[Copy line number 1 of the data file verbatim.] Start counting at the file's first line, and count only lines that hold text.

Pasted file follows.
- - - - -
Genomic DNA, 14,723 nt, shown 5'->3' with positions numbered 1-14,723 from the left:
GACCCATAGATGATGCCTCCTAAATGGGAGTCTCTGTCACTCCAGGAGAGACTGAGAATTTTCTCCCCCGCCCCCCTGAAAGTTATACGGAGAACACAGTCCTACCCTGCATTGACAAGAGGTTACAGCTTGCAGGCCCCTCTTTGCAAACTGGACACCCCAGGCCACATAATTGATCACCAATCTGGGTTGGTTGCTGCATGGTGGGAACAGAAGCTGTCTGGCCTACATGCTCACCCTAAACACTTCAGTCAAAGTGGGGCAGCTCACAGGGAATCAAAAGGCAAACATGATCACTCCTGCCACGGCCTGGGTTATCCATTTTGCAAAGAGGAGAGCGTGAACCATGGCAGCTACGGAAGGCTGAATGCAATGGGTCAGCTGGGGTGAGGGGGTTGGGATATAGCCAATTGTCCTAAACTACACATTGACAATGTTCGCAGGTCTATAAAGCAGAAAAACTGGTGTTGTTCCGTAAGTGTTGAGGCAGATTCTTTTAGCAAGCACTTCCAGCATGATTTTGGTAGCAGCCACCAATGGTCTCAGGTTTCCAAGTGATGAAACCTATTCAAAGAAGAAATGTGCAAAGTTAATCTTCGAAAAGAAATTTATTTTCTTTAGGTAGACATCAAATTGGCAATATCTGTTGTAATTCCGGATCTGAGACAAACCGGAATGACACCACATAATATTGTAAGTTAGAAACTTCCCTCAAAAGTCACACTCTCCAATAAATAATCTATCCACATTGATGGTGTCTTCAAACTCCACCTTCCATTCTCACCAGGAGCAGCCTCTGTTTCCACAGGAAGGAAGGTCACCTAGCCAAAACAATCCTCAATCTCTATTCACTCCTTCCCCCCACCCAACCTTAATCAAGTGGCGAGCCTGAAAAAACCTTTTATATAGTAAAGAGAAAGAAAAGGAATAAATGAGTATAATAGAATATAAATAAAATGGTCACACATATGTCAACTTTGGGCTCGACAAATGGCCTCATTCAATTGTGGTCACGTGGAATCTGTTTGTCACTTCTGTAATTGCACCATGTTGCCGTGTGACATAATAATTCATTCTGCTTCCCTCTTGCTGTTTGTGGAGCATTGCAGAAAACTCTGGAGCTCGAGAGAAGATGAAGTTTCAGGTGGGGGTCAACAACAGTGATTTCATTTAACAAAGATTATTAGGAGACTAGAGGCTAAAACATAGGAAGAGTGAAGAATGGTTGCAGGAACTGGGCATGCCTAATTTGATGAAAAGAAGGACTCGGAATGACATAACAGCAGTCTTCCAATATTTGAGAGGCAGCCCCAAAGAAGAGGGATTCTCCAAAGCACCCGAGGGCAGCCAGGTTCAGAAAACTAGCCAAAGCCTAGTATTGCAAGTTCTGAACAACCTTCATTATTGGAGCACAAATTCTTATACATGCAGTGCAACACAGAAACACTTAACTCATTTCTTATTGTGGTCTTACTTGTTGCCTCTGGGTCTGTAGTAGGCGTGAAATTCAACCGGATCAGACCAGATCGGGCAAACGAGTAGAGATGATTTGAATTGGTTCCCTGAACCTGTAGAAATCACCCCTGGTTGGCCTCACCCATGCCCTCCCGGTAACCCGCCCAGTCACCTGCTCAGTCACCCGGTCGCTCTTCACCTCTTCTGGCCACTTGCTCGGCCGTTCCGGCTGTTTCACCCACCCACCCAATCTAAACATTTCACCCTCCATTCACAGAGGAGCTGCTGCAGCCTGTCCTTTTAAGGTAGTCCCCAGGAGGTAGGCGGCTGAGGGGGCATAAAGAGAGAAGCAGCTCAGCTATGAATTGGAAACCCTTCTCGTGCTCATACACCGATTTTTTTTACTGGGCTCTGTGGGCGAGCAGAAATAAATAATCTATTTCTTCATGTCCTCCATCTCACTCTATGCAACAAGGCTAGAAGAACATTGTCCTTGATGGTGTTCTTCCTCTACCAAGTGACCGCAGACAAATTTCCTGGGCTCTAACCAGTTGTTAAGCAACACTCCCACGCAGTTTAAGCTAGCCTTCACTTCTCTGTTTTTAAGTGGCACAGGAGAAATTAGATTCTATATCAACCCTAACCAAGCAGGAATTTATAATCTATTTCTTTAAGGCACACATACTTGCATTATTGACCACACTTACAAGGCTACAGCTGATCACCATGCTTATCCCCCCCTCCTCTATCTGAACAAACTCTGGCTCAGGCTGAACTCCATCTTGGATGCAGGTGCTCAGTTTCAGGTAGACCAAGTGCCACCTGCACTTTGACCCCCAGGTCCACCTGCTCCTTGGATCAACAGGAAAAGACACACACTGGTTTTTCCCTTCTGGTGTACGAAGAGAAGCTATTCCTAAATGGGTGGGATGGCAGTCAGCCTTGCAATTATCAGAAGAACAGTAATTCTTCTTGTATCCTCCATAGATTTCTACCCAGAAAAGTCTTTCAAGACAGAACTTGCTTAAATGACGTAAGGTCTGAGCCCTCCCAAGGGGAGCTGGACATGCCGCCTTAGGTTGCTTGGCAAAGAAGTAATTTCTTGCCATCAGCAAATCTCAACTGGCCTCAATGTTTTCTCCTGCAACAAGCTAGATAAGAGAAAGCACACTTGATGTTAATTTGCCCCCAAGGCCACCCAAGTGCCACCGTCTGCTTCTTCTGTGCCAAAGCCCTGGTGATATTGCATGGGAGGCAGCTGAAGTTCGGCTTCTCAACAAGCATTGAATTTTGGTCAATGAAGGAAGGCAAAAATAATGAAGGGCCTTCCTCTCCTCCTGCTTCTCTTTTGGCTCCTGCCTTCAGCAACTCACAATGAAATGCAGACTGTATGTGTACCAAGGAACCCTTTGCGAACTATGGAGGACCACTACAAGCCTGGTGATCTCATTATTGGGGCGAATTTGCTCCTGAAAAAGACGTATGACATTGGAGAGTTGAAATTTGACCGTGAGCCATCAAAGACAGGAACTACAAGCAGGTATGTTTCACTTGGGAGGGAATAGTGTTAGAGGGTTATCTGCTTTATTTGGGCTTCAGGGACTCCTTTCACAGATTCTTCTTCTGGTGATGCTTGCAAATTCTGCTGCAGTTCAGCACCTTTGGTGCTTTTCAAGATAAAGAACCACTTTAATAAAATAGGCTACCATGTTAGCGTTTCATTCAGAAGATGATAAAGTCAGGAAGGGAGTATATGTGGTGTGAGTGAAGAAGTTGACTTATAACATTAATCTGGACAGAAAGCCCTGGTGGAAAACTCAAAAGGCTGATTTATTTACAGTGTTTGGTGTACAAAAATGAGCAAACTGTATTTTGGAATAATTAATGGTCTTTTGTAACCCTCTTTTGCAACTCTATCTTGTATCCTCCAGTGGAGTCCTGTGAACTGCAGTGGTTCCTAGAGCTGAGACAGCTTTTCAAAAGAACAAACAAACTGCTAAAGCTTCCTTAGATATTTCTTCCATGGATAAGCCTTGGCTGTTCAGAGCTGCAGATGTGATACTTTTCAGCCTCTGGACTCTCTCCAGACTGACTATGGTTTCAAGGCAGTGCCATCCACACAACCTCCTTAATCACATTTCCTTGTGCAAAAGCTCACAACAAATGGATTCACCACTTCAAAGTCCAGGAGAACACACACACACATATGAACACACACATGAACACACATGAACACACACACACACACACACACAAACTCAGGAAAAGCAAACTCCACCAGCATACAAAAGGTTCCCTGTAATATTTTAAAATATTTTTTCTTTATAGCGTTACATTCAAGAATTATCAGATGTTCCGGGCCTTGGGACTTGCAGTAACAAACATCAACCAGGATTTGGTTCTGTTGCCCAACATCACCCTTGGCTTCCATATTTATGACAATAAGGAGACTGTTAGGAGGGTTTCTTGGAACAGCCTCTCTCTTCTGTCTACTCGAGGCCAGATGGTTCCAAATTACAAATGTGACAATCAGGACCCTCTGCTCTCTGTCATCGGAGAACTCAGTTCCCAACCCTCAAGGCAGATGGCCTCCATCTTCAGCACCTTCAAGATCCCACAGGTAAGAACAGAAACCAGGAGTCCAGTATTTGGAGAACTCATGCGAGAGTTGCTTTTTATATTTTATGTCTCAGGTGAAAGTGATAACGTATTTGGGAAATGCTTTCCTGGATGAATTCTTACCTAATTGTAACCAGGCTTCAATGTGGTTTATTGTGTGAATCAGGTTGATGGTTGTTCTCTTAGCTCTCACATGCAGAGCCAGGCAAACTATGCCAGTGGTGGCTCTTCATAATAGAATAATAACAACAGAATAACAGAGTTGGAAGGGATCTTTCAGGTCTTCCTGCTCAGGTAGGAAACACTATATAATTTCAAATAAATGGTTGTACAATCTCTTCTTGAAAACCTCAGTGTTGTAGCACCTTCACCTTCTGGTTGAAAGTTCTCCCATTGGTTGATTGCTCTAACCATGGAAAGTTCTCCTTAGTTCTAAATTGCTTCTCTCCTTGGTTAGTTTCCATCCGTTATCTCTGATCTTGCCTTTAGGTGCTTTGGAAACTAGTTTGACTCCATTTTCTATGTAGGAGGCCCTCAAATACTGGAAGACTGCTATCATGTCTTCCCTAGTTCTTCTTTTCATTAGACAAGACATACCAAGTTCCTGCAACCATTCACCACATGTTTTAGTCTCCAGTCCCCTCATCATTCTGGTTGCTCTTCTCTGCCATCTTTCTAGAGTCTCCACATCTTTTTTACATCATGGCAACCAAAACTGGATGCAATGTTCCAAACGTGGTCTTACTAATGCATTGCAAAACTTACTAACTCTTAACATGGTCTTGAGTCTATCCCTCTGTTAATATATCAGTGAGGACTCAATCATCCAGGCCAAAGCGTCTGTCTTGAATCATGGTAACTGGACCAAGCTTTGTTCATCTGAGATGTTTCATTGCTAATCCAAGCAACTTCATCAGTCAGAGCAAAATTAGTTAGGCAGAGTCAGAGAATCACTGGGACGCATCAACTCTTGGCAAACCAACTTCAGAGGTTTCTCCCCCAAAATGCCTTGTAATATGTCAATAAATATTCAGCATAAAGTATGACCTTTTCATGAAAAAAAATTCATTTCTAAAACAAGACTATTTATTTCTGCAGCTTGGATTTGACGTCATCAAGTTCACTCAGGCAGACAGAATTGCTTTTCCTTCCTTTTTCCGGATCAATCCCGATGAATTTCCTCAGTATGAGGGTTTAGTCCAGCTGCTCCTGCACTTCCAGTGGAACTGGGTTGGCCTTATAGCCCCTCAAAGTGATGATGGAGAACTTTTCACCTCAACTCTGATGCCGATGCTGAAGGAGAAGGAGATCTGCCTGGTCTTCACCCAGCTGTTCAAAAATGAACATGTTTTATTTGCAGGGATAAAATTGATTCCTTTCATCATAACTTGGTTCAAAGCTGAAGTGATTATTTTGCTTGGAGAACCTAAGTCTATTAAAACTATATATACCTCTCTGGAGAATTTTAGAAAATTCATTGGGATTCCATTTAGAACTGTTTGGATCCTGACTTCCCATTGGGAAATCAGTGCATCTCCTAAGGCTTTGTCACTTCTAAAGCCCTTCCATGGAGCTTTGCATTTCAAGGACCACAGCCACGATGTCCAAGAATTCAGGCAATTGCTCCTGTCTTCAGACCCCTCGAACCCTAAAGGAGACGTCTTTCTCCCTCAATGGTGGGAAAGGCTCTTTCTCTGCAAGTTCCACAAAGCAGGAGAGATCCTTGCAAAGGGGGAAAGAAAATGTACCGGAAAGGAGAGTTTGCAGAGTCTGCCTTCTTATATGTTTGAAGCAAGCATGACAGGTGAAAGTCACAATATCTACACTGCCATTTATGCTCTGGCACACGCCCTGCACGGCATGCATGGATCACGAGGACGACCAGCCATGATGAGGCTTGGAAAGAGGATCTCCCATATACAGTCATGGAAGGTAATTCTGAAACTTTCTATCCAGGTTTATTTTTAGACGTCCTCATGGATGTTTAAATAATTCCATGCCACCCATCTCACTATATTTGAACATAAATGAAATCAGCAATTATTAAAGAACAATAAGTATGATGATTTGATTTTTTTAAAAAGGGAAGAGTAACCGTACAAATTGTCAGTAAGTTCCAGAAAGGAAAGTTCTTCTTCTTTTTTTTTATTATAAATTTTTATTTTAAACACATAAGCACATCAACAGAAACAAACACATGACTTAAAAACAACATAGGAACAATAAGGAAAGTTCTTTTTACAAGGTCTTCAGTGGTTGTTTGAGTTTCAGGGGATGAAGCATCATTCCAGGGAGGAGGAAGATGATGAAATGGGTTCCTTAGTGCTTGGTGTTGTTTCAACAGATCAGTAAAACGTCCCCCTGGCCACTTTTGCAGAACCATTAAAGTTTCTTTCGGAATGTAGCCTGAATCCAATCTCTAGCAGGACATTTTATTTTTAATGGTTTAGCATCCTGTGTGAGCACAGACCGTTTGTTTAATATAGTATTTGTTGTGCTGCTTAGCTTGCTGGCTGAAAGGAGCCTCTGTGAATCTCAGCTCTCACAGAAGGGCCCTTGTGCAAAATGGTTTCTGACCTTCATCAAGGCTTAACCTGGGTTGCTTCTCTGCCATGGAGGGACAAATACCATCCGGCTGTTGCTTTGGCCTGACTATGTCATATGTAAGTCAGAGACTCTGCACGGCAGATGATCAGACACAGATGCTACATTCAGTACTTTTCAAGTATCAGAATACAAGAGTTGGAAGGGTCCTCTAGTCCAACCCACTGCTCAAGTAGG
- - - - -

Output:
Genomic DNA, 14,723 nt, shown 5'->3' with positions numbered 1-14,723 from the left: